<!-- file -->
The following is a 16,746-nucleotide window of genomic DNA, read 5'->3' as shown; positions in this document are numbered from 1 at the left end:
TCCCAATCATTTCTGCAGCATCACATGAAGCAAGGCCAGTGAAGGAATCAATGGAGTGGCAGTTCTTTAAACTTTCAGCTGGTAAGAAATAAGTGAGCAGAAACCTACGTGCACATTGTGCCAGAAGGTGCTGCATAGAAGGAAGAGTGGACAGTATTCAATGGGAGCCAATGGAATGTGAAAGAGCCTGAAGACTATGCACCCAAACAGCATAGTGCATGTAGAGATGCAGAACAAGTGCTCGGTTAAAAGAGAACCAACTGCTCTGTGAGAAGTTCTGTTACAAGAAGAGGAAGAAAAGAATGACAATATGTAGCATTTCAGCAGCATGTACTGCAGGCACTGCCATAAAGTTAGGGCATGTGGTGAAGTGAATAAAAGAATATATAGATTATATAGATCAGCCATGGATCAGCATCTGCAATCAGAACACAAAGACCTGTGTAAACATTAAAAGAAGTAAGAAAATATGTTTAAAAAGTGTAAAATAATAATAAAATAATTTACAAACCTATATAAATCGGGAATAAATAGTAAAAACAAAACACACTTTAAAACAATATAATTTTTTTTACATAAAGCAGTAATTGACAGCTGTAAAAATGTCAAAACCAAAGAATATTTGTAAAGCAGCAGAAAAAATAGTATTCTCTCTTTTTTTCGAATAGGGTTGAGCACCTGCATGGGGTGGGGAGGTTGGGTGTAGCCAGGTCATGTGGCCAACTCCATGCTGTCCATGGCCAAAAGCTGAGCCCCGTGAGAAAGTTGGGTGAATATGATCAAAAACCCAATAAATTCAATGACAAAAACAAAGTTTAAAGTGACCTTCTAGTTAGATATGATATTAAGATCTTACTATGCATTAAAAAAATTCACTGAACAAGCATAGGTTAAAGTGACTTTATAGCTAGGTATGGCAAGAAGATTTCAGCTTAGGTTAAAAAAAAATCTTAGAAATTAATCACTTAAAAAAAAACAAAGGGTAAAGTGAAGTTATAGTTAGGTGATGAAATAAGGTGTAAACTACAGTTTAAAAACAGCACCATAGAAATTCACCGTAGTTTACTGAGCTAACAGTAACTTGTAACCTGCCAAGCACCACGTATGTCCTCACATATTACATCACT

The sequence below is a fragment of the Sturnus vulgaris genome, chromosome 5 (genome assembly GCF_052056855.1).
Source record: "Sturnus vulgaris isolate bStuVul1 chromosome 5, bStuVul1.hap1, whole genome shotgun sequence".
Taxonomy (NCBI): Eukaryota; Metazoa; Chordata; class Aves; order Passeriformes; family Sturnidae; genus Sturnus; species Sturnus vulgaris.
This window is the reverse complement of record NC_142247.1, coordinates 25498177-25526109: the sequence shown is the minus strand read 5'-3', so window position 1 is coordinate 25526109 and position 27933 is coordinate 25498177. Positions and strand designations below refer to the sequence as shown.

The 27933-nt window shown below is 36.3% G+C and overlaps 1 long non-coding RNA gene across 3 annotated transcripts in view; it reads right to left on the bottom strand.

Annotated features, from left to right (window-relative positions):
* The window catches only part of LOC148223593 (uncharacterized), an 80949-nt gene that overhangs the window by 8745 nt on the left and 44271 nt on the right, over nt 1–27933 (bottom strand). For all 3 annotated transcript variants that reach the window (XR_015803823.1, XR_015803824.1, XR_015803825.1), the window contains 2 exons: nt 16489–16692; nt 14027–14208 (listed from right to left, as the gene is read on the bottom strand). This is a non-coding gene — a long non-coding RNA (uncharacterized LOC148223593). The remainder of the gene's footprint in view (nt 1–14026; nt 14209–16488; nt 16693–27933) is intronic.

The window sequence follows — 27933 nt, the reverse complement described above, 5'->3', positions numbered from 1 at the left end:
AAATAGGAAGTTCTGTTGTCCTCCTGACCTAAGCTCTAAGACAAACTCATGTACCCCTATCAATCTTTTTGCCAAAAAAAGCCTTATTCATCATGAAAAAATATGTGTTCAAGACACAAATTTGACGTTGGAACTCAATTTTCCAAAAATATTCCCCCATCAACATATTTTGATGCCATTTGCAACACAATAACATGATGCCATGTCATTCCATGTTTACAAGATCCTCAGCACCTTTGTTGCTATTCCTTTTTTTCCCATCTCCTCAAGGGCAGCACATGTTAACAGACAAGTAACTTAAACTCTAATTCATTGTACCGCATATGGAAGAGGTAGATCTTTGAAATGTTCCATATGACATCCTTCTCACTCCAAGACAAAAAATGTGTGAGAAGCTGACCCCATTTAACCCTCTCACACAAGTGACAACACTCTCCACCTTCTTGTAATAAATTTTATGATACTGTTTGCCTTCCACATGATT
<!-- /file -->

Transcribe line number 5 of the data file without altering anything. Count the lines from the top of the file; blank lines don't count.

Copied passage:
Taxonomy (NCBI): Eukaryota; Metazoa; Chordata; class Aves; order Passeriformes; family Sturnidae; genus Sturnus; species Sturnus vulgaris.